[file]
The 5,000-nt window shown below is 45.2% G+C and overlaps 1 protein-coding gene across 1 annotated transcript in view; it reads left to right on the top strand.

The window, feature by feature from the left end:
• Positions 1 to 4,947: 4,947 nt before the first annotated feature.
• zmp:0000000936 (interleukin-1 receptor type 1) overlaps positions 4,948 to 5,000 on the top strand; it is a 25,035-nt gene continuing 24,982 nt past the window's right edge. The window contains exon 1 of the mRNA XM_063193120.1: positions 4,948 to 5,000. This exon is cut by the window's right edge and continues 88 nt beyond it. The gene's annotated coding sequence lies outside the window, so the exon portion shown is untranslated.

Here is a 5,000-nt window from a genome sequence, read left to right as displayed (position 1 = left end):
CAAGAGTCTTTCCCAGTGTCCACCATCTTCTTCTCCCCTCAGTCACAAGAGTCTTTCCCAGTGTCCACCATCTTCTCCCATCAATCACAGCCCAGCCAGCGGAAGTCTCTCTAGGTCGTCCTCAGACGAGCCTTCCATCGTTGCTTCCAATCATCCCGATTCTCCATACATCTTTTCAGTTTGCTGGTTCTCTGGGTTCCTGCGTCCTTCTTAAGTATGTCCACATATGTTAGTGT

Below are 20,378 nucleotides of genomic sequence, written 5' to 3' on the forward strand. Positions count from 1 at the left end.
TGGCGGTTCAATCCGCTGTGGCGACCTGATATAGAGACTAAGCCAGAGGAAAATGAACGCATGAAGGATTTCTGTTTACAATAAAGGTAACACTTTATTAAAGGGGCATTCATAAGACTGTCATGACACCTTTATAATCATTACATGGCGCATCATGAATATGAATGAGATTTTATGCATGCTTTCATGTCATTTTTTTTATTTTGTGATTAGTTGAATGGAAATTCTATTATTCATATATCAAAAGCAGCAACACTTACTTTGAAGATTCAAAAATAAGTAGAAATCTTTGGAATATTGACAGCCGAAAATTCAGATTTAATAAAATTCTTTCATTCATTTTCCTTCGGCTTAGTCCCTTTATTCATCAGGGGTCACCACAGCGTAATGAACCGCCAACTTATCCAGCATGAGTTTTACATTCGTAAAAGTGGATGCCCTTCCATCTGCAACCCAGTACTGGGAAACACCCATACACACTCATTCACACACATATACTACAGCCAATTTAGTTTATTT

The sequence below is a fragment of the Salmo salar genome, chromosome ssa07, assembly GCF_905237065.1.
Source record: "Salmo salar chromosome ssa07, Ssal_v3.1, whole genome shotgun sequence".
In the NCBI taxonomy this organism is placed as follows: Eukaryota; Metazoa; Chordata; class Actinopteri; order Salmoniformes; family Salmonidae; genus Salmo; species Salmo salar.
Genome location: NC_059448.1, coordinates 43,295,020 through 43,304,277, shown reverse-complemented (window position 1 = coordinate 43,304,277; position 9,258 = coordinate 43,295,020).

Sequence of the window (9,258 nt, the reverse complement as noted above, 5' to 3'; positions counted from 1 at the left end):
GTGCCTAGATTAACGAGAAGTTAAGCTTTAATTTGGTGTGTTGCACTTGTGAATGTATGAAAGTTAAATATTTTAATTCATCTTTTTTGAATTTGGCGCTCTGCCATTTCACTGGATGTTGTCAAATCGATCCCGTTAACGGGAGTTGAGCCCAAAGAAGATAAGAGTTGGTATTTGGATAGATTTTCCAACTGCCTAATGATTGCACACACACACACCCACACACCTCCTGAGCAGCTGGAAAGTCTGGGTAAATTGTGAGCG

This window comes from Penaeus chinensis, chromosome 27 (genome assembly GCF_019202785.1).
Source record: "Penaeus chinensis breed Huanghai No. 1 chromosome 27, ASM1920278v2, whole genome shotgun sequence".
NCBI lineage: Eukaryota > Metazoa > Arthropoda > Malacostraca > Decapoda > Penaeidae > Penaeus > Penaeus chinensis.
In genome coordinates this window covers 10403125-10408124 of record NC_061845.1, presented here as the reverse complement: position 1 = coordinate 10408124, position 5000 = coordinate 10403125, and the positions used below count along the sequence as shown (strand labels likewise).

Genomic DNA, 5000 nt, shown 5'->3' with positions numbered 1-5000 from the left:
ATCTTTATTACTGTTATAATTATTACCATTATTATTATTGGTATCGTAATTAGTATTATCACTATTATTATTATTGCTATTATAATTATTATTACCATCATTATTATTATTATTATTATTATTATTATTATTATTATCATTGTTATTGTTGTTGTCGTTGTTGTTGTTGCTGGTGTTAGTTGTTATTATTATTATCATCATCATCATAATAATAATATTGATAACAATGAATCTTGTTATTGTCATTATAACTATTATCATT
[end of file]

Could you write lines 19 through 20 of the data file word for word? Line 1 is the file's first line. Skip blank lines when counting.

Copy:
Genomic DNA, 5000 nt, shown 5'->3' with positions numbered 1-5000 from the left:
ATCTTTATTACTGTTATAATTATTACCATTATTATTATTGGTATCGTAATTAGTATTATCACTATTATTATTATTGCTATTATAATTATTATTACCATCATTATTATTATTATTATTATTATTATTATTATTATTATCATTGTTATTGTTGTTGTCGTTGTTGTTGTTGCTGGTGTTAGTTGTTATTATTATTATCATCATCATCATAATAATAATATTGATAACAATGAATCTTGTTATTGTCATTATAACTATTATCATT